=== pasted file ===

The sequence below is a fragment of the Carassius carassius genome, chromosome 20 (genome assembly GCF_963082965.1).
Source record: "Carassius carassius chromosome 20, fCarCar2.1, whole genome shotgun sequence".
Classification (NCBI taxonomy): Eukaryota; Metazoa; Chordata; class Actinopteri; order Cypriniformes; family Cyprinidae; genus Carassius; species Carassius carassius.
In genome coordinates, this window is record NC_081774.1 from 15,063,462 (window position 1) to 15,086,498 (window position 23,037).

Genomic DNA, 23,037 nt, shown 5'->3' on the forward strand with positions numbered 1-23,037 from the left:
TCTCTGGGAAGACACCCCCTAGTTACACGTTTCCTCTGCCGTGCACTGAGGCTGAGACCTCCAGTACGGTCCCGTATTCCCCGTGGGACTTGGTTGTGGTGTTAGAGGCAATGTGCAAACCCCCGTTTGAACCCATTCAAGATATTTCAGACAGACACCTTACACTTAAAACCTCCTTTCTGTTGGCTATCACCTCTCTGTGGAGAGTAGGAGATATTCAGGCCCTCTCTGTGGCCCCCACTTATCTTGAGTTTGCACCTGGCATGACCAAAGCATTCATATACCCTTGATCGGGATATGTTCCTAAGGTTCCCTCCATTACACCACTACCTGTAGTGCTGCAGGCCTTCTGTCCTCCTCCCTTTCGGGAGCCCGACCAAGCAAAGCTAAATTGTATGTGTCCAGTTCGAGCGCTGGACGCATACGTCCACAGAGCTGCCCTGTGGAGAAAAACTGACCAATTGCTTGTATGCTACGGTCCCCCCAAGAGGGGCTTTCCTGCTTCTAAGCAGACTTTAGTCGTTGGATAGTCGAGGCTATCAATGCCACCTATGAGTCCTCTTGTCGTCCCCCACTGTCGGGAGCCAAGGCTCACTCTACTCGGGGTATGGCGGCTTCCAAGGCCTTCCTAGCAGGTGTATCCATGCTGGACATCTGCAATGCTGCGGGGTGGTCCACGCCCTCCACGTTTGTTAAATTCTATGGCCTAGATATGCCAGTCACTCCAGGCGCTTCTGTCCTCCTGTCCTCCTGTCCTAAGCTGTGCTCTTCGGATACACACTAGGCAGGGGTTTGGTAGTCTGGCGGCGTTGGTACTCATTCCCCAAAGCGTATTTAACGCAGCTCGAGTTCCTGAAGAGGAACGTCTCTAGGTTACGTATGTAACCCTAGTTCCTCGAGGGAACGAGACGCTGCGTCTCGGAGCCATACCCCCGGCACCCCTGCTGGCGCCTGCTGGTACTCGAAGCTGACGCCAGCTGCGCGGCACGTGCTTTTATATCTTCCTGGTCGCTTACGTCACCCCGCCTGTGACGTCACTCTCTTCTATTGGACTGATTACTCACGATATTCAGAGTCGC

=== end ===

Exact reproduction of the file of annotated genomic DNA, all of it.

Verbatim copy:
The sequence below is a fragment of the Carassius carassius genome, chromosome 20 (genome assembly GCF_963082965.1).
Source record: "Carassius carassius chromosome 20, fCarCar2.1, whole genome shotgun sequence".
Classification (NCBI taxonomy): Eukaryota; Metazoa; Chordata; class Actinopteri; order Cypriniformes; family Cyprinidae; genus Carassius; species Carassius carassius.
In genome coordinates, this window is record NC_081774.1 from 15,063,462 (window position 1) to 15,086,498 (window position 23,037).

Genomic DNA, 23,037 nt, shown 5'->3' on the forward strand with positions numbered 1-23,037 from the left:
TCTCTGGGAAGACACCCCCTAGTTACACGTTTCCTCTGCCGTGCACTGAGGCTGAGACCTCCAGTACGGTCCCGTATTCCCCGTGGGACTTGGTTGTGGTGTTAGAGGCAATGTGCAAACCCCCGTTTGAACCCATTCAAGATATTTCAGACAGACACCTTACACTTAAAACCTCCTTTCTGTTGGCTATCACCTCTCTGTGGAGAGTAGGAGATATTCAGGCCCTCTCTGTGGCCCCCACTTATCTTGAGTTTGCACCTGGCATGACCAAAGCATTCATATACCCTTGATCGGGATATGTTCCTAAGGTTCCCTCCATTACACCACTACCTGTAGTGCTGCAGGCCTTCTGTCCTCCTCCCTTTCGGGAGCCCGACCAAGCAAAGCTAAATTGTATGTGTCCAGTTCGAGCGCTGGACGCATACGTCCACAGAGCTGCCCTGTGGAGAAAAACTGACCAATTGCTTGTATGCTACGGTCCCCCCAAGAGGGGCTTTCCTGCTTCTAAGCAGACTTTAGTCGTTGGATAGTCGAGGCTATCAATGCCACCTATGAGTCCTCTTGTCGTCCCCCACTGTCGGGAGCCAAGGCTCACTCTACTCGGGGTATGGCGGCTTCCAAGGCCTTCCTAGCAGGTGTATCCATGCTGGACATCTGCAATGCTGCGGGGTGGTCCACGCCCTCCACGTTTGTTAAATTCTATGGCCTAGATATGCCAGTCACTCCAGGCGCTTCTGTCCTCCTGTCCTCCTGTCCTAAGCTGTGCTCTTCGGATACACACTAGGCAGGGGTTTGGTAGTCTGGCGGCGTTGGTACTCATTCCCCAAAGCGTATTTAACGCAGCTCGAGTTCCTGAAGAGGAACGTCTCTAGGTTACGTATGTAACCCTAGTTCCTCGAGGGAACGAGACGCTGCGTCTCGGAGCCATACCCCCGGCACCCCTGCTGGCGCCTGCTGGTACTCGAAGCTGACGCCAGCTGCGCGGCACGTGCTTTTATATCTTCCTGGTCGCTTACGTCACCCCGCCTGTGACGTCACTCTCTTCTATTGGACTGATTACTCACGATATTCAGAGTCGC